More than half a century after his death, the singular voice of Malcolm X still resonates across America like a final call to arms. Just look at Beyoncé’s rollicking routine at the 2016 Superbowl where she sung lyrics of “ I like my baby heir with baby hair and afros/ I like my negro nose with Jackson Five nostrils “ to an estimated 111.1 million views as a troupe of black women danced in a provocative X formation. Like the party sequence in Citizen Kane, Malcolm X is so iconic a figure that his views can be compressed into one initial. But just who was he?
Born Malcolm Little on 19th May 1925 in a Nebraskan settlement, Malcolm X struggled through poverty, prison and prejudice before becoming one of the iconic figures of the 1960’s American Civil Rights Movement. Before he even learnt his time tables, Malcolm Little was educated in segregation. He was six years old when his black rights advocate father, Earl Little, was murdered in a hate crime, and as the young boy watched his mother’s mental health slowly decline he quickly became aware of the bubble of segregation that clutched America.
The turning point of Little’s early life was in the classroom. He was easily one of the brightest pupils in his class and dreamed of being a lawyer until his teacher advised him to train as a carpenter, reasoning that a career in legislating was “No realistic ambition for a nigger”. Crushed, Little moved to Harlem in 1943 where he worked alternately as a drug dealer, racketeer, thief, pimp, and occasionally a gigolo.
This criminal lifestyle would have inevitably led to an early death, but a transformative jail sentence in 1946 put Little on a different path. It was in the Charleston State Prison that Malcolm converted to The Nation of Islam, a religious organisation which denounced the whites as a “devil” who actively sought to prosecute the genetically superior black race out of jealous greed. Thus, Little chose to abandon his surname for an X, a common rite in the NOI which symbolised his ancestry name which had been destroyed by white slavers. X also sharpened his mind and tongue at the prison library by reading countless dictionaries and literary classics, developing an explosive oratory style which allowed him to quickly rise through the NOI ranks to minister after his parole in 1952.
Malcolm X was one of the most proactive members the NOI ever had. Although estimates vary, Malcolm X is widely credited for the ballooning of NOI membership from 500 in 1952 to 30,000 in 1964. He personally established new mosques in towns such as Atlanta, Massachusetts, and Hartford, and effectively became the NOI’s official media spokesperson, which had the unfortunate side effect of making X synonymous with a staid movement he was growingly dissatisfied with. He left the religion in 1964, after the disclosure that NOI leader Elijah Muhammed had suppressed many adulterous relationships and due to growing awareness that the NOI taught very different values to Orthodox Islam.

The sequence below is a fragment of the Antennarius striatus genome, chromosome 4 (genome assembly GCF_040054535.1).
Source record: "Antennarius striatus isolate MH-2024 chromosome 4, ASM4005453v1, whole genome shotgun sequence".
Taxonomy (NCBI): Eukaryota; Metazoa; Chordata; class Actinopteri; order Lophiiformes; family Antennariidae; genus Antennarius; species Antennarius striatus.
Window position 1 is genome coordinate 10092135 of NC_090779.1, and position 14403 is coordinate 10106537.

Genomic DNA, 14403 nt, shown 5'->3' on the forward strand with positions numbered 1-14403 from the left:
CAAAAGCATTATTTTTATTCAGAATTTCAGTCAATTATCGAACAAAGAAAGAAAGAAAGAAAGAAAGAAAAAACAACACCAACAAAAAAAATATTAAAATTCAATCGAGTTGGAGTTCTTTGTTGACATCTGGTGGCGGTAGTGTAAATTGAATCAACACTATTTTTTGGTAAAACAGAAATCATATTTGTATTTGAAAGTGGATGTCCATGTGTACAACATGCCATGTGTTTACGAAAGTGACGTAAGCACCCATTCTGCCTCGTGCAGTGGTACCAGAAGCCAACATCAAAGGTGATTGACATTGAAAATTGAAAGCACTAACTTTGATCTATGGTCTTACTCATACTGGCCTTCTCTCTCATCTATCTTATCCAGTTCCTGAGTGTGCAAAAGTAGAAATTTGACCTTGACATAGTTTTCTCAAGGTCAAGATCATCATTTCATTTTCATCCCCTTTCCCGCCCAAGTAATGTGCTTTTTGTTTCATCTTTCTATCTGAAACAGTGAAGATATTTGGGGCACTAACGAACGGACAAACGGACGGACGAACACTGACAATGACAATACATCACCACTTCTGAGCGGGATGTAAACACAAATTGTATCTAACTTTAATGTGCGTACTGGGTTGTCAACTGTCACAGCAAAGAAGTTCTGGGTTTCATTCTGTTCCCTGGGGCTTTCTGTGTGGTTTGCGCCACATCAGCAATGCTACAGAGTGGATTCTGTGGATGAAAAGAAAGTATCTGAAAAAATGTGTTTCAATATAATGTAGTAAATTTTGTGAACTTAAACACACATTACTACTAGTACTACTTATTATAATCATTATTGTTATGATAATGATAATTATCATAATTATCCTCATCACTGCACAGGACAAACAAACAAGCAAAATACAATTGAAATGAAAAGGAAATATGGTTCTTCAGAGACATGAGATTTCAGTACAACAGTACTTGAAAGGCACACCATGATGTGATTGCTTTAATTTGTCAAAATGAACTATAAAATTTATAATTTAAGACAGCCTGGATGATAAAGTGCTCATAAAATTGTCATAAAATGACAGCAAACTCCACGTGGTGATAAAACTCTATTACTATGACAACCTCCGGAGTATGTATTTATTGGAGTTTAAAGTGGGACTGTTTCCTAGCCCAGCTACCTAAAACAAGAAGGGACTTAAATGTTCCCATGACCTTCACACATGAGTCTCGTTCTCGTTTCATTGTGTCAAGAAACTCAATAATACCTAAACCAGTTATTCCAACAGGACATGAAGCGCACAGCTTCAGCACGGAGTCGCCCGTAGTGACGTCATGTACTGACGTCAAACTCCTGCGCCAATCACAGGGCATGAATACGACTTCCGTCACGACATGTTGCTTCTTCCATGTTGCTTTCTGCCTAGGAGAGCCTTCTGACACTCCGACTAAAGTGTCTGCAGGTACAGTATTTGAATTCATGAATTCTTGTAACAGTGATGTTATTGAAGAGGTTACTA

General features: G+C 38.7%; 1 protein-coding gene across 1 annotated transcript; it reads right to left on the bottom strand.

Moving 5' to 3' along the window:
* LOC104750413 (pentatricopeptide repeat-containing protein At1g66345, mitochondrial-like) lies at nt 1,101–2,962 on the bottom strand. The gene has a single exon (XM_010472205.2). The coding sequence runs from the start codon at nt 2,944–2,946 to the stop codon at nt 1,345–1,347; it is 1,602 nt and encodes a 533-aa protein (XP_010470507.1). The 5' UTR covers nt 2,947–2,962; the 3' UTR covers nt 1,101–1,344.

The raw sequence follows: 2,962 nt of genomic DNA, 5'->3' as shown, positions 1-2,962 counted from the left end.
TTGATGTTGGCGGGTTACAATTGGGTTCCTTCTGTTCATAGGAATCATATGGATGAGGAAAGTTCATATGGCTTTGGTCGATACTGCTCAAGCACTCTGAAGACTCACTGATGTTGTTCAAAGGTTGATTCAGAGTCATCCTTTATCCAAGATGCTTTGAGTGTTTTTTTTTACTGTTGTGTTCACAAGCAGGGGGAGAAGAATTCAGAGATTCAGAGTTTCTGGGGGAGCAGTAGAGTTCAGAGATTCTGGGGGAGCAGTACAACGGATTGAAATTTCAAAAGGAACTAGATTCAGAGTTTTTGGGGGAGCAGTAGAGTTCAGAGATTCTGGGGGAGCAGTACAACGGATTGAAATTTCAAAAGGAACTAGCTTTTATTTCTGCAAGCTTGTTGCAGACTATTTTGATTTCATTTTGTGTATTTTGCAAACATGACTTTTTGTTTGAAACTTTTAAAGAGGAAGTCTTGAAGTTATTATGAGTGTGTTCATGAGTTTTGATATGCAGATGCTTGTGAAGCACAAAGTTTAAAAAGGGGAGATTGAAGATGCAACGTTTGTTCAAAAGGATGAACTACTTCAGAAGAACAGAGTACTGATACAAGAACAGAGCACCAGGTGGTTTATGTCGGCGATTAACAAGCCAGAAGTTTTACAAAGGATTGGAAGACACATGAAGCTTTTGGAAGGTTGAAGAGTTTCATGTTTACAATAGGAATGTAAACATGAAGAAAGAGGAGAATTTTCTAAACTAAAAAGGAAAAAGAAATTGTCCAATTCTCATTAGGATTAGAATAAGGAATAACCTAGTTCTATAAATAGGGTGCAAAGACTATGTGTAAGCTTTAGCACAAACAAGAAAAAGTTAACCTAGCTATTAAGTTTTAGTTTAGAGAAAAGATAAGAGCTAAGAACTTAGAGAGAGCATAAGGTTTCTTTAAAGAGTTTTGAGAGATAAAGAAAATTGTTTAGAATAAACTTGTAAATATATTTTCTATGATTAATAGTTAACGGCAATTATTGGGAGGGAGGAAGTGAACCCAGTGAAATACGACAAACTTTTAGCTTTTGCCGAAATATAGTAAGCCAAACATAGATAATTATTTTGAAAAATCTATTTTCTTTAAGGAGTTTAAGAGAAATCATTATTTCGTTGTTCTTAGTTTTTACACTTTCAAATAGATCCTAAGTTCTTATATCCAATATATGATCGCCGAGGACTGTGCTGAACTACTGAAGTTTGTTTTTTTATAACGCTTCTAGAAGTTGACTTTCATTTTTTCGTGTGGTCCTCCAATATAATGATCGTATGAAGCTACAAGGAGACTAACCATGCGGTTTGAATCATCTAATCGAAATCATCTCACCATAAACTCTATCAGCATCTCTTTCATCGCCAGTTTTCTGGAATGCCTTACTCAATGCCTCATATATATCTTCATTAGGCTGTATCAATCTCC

This compelled X to embark on a pilgrimage to Mecca, and the city’s overwhelming diversity shocked X, who as a NOI member had always been in ferocious favour of separation over racial integration. He wrote “The color-blindness of the Muslim world’s religious society and the color-blindness of the Muslim world’s human society: these two influences had each day been making a greater impact, and an increasing persuasion against my previous way of thinking.”
Having finally renounced discrimination, Malcolm X established the Organisation of Afro-American Unity in order to rebuild the ties between African-Americans and Africans which had been severed by slavery, all the time wary that it was unlikely he would live to see his ambitions come to fruition.
On the 21st February, 1965, Malcolm X was tragically proved right. He was assassinated at a speaking engagement at the Manhattan’s Audubon Theatre, the three gunmen all members of the NOI. He was just 39 years old.
As a 17-year-old white male living in 2016- an age where young black Americans are nine times as likely to be shot by police as white men.- I believe that the testament of Malcolm X is absolutely essential to the modern world’s racial struggles . Consider his choice not to allow whites to join the Organisation of Afro-American unity. This wasn’t a product of racial elitism, but an encouragement for more profound change. “I have very deep feelings that white people who join black organisations are really just looking for an easy way to salve their consciences” X wrote in the final chapter of his autobiography, an essential social document co-authored by journalist Alex Haley, which was adapted into an acclaimed 1992 film and later declared by an 1998 edition of TIME magazine as one of the top ten “Required reading non-fiction books of all time”. X continued to decree “Where the really sincere white people have go to do with proving themselves is not among black victims, but on the front lines where America’s racism really is – and that’s in their own home communities; America’s racism is among their own fellow whites. That’s the sincere whites who want to accomplish something have got to work”.
Very few public figures have gained such influence despite being active for a mere thirteen years. It’s too painful to have imagined what X, whose life is a true testament to human potential, could have achieved if he lived . Just one year more could have made all the difference.